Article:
When Will the First Migrant Caravan Arrive? Maybe Never, as Many Central Americans Consider Staying in Mexico

Central American migrants traveling in a caravan headed toward the United States are debating whether to stay in Mexico, where they have set up camp in the country's capital, or continue to push on to the U.S. border. 

The question of whether to stay or go came after humanitarian aid stepped up on Tuesday for the approximately 4,500 migrants, who were currently taking refuge at Mexico City's Jesus Martinez stadium.

Facing pressure from the U.S. to stop the caravan from reaching the border, Mexico had offered the migrants refuge, asylum or work visas if they chose to stay in the country, The Associated Press reported. 

GettyImages-1058415248 A mother and her baby, who are taking part in a caravan walking toward the U.S., rest during a stop in their journey, at a stadium-turned-shelter, in Mexico City, on November 6. The migrants are reportedly debating whether to stay in Mexico or push on to the U.S. border. ALFREDO ESTRELLA/AFP/Getty

The government told the news agency that nearly 2,700 temporary visas had been issued to individuals and families to allow them to stay in Mexico while they wait for their applications for more permanent status to be processed, which could take up to 45 days. 

Caravan members declined to make an immediate decision on whether they would stay in Mexico, according to the AP. 

Some were still determined to push on toward the U.S. Sara Rodriguez, a 34-year-old mother from Colon, Honduras, who fled the country with her 16-year-old daughter, Emily, after the teenager had begun to draw unwanted attention from a drug trafficker, told the AP that she hoped the group would continue north "all together."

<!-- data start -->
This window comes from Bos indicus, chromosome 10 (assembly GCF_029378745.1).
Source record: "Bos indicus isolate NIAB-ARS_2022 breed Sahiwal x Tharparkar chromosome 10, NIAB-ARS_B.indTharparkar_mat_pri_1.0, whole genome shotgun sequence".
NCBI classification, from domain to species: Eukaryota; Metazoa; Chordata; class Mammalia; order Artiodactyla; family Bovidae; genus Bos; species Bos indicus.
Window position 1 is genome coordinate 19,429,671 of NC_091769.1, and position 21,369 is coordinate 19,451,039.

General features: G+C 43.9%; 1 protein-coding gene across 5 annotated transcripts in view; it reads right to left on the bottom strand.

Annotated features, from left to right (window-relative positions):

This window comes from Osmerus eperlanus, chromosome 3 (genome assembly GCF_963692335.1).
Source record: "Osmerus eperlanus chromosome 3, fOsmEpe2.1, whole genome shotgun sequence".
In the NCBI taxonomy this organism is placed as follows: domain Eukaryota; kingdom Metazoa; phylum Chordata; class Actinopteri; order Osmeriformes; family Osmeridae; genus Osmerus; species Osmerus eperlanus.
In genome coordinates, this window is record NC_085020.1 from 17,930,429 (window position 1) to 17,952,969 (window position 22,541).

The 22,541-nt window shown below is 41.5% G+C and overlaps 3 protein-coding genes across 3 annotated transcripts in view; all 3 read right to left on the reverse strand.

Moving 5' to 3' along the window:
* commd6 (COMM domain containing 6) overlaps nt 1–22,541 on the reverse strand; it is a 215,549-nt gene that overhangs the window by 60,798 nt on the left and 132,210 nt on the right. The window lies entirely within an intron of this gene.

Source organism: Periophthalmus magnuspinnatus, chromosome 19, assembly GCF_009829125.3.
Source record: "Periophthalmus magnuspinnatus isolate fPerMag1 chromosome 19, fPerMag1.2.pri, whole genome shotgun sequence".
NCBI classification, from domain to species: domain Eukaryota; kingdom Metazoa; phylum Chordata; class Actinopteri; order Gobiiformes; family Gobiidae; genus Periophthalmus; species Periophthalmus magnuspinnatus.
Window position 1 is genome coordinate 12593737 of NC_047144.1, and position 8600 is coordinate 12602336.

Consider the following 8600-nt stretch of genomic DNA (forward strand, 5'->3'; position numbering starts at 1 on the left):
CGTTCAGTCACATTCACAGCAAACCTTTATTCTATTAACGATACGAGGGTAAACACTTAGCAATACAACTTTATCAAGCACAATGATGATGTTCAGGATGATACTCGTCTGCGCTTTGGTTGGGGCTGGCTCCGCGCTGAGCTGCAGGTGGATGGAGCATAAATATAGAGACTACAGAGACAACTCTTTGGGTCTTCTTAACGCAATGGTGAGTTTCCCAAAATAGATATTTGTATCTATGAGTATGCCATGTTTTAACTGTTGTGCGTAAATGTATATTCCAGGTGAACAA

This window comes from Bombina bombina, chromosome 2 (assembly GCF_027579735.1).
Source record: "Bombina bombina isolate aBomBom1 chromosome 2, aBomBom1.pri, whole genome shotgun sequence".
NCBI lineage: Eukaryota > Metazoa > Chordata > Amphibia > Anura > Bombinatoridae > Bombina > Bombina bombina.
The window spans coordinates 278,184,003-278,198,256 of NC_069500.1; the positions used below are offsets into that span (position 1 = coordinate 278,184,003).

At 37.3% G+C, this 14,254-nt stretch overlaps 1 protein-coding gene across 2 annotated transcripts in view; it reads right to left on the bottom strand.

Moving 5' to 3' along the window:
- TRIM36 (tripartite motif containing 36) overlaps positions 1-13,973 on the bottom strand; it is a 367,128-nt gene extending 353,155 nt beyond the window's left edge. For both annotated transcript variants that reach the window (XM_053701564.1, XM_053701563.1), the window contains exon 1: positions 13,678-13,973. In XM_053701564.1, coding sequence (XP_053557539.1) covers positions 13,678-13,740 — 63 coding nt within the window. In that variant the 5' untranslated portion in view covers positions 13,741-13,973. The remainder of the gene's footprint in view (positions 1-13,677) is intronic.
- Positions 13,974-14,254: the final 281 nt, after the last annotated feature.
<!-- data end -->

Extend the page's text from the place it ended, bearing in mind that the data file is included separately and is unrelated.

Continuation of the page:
The Trump administration had railed against the caravan, as well as several others, which were trailing behind the first group now in Mexico City, calling their plight an "invasion." Experts have said that migrants often choose to travel together in large numbers for "safety" reasons.

Moving in large groups is believed to increase migrants’ chances of safe passage, in addition to providing a sense of community along an arduous journey. That's according to Karen Jacobsen, who acts as the Henry J. Leir chair in global migration at the Fletcher School of Law and Diplomacy at Tufts University, in a recent piece for The Conversation.

“Whether crossing Central America, the Sahara desert or the mountains of Afghanistan, migrants are regularly extorted by criminals, militias and corrupt immigration officials who know migrants make easy targets: They carry cash but not weapons,” Jacobsen wrote.

Read more: Obama Condemns Trump's Response to Migrant Caravan as a 'Political Stunt'

President Donald Trump has vowed to stop migrants at the border. His administration has already started to deploy thousands of troops to the U.S.-Mexico border in anticipation of the arrival of the migrants traveling toward the U.S.

The first active-duty military troops to arrive were tasked with working to install coils of razor wire on bridges and river banks over the weekend.

The president and his administration had been accused of using the caravan to drive immigration fears and distract voters ahead of Tuesday's midterm elections, an accusation he U.S. leader vehemently denied.

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